Hewlett-Packard Australia Officejet 6210
- Straightforward operation, low purchase price
- No memory card reader, inadequate paper capacity
HP Officejet 6210 All-in-One is a compelling printer for a demanding home, however inadequate paper capacity will lessen its appeal for a business market.
Price$ 399.00 (AUD)
While lasers are an obvious choice for high-volume printing because of the lower cost of operation, most homes - and a number of small businesses - look to ink purely for the ability to print in colour.
HP's Officejet 6210 All-in-One combines a fax, printer, copier and scanner into a single 45 x 39 x 24cm device. The unit is pitched at a small business or demanding homes and includes a 33Kbps fax modem, A4 flatbed scanner, and an automatic document feeder. The Officejet relies on two separate tanks to store ink (one black, and one tricolour cartridge). The use of two ink tanks greatly simplifies maintenance, however it's also inefficient, as you have to throw away the colour cartridge as soon as one of the three pigments runs dry.
The packaging includes all you need to get up and running, and there's even a photo paper storage bag to help protect unused paper over time. The unit ships with drivers to handle every version of Windows from 98SE onwards, and the Mac platform is supported from release 10.1.5. HP-branded software is bundled for both operating systems to cover the gamut of the Officejet's functions, but we found the applications complicated and slow.
The silver front panel is well laid out, and buttons to control each function are clearly separated and labeled. The fax and copy settings take up the majority of the front panel with a small LCD display providing adequate feedback. The machine includes a USB connector to interface with a computer, and is a USB PictBridge port on the front for a direct connection with a digital camera. There's no memory card reader, though.
In testing, the 1200 x 2400dpi flatbed scanner produces clear, sharp scans with accurate colour reproduction and deep flesh tones, and the output quality of the bundled 1200dpi tricolour cartridge was impressive. HP also offers an optional 6-colour cartridge for those looking for photorealistic prints. Black-and-white draft mode saw the printer printing at around 19 pages per minute, but the speed dropped to less than two pages per minute for colour at the highest quality setting.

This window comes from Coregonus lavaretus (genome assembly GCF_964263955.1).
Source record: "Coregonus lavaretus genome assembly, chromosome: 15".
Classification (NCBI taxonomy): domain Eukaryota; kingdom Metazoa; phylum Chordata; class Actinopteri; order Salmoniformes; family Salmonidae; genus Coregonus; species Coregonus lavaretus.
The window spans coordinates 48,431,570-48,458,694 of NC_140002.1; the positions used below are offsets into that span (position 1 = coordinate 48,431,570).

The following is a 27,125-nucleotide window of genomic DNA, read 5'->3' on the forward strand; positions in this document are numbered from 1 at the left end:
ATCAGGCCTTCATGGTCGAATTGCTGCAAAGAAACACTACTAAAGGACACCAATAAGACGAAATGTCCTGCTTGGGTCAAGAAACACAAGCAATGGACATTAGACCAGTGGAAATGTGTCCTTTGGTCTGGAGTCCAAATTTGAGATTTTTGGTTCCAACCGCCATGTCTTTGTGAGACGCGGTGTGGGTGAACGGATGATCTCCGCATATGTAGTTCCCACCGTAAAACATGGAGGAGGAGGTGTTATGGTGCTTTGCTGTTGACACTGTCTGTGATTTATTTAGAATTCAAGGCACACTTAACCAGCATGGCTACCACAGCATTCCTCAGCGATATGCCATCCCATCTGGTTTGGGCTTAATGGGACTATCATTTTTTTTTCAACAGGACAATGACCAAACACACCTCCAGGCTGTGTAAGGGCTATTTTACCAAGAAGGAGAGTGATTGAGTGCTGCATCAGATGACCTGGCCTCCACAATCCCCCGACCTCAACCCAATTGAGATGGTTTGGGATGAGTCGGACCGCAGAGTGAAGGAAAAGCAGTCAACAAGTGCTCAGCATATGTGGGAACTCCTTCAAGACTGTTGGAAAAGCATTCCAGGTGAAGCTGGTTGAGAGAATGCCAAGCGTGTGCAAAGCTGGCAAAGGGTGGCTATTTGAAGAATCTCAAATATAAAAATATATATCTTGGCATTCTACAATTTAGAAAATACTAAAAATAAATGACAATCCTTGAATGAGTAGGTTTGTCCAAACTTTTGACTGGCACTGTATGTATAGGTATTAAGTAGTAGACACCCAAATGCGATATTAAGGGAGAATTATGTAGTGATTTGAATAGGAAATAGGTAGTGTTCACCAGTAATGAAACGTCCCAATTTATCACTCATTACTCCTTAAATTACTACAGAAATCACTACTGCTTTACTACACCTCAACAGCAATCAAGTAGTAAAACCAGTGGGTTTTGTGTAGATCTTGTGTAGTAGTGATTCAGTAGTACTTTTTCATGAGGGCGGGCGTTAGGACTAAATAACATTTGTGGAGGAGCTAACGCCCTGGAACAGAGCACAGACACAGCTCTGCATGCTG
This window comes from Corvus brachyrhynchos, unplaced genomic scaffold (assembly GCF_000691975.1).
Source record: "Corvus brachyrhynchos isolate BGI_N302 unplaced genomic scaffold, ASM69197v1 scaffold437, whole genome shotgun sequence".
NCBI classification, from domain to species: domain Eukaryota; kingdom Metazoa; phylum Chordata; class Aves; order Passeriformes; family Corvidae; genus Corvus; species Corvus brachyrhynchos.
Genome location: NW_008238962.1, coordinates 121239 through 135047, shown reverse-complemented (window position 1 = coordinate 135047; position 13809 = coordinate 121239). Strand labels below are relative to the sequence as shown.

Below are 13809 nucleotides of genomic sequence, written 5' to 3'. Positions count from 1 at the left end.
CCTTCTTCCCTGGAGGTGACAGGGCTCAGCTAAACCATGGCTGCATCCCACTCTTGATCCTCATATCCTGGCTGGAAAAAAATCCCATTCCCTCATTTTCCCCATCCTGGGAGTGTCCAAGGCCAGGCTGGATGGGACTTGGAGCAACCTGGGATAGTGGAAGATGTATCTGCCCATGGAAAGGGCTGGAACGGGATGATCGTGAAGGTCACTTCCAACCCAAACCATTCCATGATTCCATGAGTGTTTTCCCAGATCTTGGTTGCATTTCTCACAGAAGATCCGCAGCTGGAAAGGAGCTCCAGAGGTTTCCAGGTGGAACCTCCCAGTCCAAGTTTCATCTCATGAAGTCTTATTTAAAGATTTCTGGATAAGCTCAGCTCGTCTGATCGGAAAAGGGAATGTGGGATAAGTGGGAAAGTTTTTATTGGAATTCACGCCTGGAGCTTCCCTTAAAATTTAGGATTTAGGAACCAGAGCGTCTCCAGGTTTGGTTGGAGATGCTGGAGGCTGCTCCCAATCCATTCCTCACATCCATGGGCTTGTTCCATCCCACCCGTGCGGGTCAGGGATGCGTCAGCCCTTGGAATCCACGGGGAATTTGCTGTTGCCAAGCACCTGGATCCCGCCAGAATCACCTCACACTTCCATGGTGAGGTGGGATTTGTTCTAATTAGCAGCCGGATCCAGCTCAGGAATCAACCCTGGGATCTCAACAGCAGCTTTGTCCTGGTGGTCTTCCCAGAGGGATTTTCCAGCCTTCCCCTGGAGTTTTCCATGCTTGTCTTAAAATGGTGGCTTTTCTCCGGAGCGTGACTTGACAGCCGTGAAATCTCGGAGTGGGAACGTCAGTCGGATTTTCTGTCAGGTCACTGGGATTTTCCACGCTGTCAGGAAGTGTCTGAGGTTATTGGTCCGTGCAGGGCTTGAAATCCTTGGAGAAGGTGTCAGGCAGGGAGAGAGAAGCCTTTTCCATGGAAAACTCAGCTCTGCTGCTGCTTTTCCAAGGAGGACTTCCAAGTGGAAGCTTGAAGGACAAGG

The 6210 includes capacity to store a hundred fax pages in memory, but unfortunately the 100-sheet input capacity could prove inadequate for small businesses, and a 50-sheet output tray will need constant monitoring in a busy environment.
Join the PC World newsletter!
Gadgets & Things
Most Popular Reviews
- 1 Finally! LG OLED TV 2016 range review
- 2 Google Daydream View VR full, in-depth review
- 3 Google Pixel XL full, in-depth smartphone review: Phones just got smarter
- 4 Apple iPhone 7 Plus review: including Portrait Mode
- 5 MSI GS70 laptop review
Latest News Articles
- Why won’t my printer connect to my wireless router?
- HP offers US$1 billion for Samsung's printer business
- How 4D printing is now saving lives
- HP begins selling its Jet Fusion 3D printer; says it's 50% cheaper, 10X faster than others
- 3D printing industry to triple in four years to $21B
GGG Evaluation Team
First impression on unpacking the Q702 test unit was the solid feel and clean, minimalist styling.
For work use, Microsoft Word and Excel programs pre-installed on the device are adequate for preparing short documents.
The Fujitsu LifeBook UH574 allowed for great mobility without being obnoxiously heavy or clunky. Its twelve hours of battery life did not disappoint.
The screen was particularly good. It is bright and visible from most angles, however heat is an issue, particularly around the Windows button on the front, and on the back where the battery housing is located.
My first impression after unboxing the Q702 is that it is a nice looking unit. Styling is somewhat minimalist but very effective. The tablet part, once detached, has a nice weight, and no buttons or switches are located in awkward or intrusive positions.
- TV of the year award 2016
- Best phone of the year 2016
- Google Daydream View VR full, in-depth review
- What's the difference between an Intel Core i3, i5 and i7?
- Laser vs. inkjet printers: which is better?
- FTSoftware TestersACT
- FT2 x Firewall Engineer - Permanent - IT Services - SydneyNSW
- FTRuby On Rails DeveloperVIC
- CCCloud Solution Architect - Financial Services - Continuous IntegrationNSW
- TPAEM Developer (frontend)NSW
- FTSenior Manager, Data and InformationQLD
- CCWeb Optimisation AnalystWA
- CCNetwork Deployment SpecialistNSW
- CCSenior Software EngineerACT
- CCFunctional Consultant - Brisbane locationQLD
- FTBusiness Development AnalystVIC
- CCSecurity Administrator - CheckpointVIC
- TPSharePoint DeveloperACT
- CCActive Directory Engineer l Design & SupportNSW
- TPSharePoint Designer / DeveloperQLD
- CCSolution Architect-PHPNSW
- FTWorkbrain Functional ExpertNSW
- CCApplication Blueprinting Engineer ( Developer).ACT
- FTProduct OwnerVIC
- FTSolution DesignerVIC
- TPData CoordinatorVIC
- FTLicensing SpecialistVIC
- FTProject Delivery Manager | PortfolioQLD
- FTIT Software Asset Management CoordinatorWA